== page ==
Google launched an upgraded ad program today that displays ads based on your interests, Web history etc. — kind of like what you see in gmail. The system compiles information about your Web history including sites you’ve visited, search keywords and other activity and displays ads based on a cross-section of that information. Google’s going to kick some ass with the new feature but privacy advocates say the technology is hopeful because it allows users to edit the info Google uses to track them.
Anyone who uses Google mail knows what this technology manifests as — above your list of e-mails there’s a simple text ad, and there are similar pieces on the right hand side of the page containing ads related to the content of your e-mails. The first time any of us saw these ads we though, “um wtf is this about?” and if you’re like us you enjoy gmail enough not to care.
It works simply enough — Google culls data, keywords from your e-mail (they promise that they don’t store them or share with e-marketers) and matches your e-profile with ads. This new program works the same way, but culls your search and site info instead. And as we mentioned you can modify what Google “knows” about you if you want.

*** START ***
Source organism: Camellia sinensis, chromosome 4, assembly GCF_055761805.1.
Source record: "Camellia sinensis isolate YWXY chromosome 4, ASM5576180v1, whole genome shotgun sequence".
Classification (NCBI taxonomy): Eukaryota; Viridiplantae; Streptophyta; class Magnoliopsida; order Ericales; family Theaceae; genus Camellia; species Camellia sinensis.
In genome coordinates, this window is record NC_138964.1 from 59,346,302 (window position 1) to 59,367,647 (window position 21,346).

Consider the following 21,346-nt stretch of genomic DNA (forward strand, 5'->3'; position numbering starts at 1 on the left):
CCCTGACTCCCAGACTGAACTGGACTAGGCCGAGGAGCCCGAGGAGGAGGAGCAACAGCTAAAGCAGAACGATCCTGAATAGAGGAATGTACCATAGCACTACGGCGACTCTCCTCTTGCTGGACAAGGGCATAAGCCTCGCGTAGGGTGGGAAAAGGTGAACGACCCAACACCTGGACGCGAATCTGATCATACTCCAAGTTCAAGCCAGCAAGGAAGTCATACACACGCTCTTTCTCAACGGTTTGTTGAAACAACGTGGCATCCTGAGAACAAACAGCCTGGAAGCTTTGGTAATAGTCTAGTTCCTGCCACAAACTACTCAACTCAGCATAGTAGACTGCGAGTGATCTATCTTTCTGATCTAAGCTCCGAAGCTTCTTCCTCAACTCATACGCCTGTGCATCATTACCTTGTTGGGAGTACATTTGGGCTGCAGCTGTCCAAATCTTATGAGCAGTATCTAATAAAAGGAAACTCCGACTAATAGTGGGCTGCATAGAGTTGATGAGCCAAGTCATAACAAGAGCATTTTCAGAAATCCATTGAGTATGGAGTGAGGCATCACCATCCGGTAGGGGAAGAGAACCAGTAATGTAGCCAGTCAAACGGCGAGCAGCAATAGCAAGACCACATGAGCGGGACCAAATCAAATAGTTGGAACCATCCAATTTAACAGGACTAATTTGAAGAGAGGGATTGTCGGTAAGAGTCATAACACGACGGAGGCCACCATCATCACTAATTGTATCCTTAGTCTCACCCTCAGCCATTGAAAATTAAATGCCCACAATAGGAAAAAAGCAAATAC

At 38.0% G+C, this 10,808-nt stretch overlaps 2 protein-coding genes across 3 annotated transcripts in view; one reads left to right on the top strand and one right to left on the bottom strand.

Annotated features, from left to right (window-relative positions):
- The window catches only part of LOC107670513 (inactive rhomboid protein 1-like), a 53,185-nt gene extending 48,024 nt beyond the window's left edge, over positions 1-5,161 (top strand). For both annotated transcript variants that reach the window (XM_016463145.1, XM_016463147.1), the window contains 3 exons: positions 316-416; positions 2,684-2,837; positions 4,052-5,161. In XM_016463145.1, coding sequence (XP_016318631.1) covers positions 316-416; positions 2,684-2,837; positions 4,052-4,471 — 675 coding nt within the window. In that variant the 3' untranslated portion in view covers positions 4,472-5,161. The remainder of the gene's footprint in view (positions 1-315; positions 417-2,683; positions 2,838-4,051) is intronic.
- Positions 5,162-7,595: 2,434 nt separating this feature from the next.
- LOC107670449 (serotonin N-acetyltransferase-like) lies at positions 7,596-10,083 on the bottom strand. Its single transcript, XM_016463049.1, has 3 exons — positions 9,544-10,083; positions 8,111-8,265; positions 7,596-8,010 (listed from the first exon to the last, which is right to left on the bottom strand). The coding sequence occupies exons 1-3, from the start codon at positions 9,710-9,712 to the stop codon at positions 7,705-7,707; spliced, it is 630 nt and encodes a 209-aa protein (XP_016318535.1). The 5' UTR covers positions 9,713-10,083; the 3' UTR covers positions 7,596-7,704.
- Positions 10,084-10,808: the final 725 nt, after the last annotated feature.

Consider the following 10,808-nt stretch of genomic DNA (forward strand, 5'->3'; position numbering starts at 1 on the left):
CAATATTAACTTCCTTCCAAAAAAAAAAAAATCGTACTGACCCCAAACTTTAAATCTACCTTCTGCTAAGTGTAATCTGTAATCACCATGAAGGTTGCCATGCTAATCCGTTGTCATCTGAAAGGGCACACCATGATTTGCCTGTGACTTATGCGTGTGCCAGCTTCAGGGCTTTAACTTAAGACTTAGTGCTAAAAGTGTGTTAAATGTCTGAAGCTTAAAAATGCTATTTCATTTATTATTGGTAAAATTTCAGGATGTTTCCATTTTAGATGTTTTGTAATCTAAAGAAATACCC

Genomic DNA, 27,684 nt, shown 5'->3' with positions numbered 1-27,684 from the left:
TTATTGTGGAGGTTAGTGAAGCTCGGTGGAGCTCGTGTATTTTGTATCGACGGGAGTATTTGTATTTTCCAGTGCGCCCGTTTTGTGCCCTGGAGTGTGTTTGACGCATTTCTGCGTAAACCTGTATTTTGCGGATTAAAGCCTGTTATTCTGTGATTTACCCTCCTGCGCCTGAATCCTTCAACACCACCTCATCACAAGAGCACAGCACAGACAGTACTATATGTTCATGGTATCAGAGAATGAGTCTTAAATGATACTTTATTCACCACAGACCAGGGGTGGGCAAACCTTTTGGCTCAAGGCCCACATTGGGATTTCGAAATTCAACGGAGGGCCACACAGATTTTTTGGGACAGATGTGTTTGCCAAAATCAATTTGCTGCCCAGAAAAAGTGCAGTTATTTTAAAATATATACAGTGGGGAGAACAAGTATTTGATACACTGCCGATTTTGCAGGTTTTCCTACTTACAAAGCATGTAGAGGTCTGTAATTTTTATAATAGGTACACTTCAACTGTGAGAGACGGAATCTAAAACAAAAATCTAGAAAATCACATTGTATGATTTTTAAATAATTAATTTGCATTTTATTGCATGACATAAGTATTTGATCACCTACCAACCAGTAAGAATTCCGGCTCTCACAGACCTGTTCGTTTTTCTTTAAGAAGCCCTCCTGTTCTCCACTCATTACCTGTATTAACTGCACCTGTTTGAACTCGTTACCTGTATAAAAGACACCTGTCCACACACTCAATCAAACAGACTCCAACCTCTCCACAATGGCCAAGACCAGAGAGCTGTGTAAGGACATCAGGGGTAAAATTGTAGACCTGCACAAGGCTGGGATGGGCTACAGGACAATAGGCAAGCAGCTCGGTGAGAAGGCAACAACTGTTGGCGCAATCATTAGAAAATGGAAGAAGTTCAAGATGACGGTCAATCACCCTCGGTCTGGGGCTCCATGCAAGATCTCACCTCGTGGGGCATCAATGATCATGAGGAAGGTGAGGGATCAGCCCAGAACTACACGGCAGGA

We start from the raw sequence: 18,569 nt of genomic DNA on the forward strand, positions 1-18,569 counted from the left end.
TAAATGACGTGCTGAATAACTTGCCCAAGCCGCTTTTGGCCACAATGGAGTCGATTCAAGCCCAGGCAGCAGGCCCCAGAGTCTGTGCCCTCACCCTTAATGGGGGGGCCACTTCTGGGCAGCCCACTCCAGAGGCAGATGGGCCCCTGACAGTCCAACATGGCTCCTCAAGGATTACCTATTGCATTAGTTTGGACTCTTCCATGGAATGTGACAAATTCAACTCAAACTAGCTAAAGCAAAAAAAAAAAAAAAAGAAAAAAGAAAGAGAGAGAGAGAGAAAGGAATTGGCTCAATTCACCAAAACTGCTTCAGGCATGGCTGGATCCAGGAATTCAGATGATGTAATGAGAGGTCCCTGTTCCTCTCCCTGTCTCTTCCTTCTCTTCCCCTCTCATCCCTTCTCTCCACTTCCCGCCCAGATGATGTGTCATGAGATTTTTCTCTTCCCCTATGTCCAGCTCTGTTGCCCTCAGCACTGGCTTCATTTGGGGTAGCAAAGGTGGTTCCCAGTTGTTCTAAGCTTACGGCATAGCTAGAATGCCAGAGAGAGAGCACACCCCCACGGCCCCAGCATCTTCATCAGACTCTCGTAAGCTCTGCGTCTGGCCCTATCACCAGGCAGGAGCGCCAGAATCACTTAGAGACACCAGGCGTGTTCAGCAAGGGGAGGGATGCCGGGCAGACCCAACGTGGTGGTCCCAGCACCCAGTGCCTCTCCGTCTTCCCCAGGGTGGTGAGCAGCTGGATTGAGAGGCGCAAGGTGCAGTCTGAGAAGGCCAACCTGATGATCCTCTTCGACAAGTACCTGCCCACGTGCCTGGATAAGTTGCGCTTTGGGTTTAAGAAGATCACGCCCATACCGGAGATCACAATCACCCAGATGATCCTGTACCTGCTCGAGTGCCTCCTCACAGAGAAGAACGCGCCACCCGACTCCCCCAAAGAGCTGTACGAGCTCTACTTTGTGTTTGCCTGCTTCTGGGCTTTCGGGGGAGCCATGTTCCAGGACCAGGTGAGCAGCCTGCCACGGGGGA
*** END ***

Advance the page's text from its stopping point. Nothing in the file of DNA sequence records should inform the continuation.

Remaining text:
And now that the ad system has been applied to the rest of the net we can hope that we’ll no longer be plied with ads we don’t care about. In that sense, Google will probably make a lot of people happy — since they are essentially putting an end to adspam. Well, sort of.
What implications does this have for the banner ad business? You’re the pros, you tell us.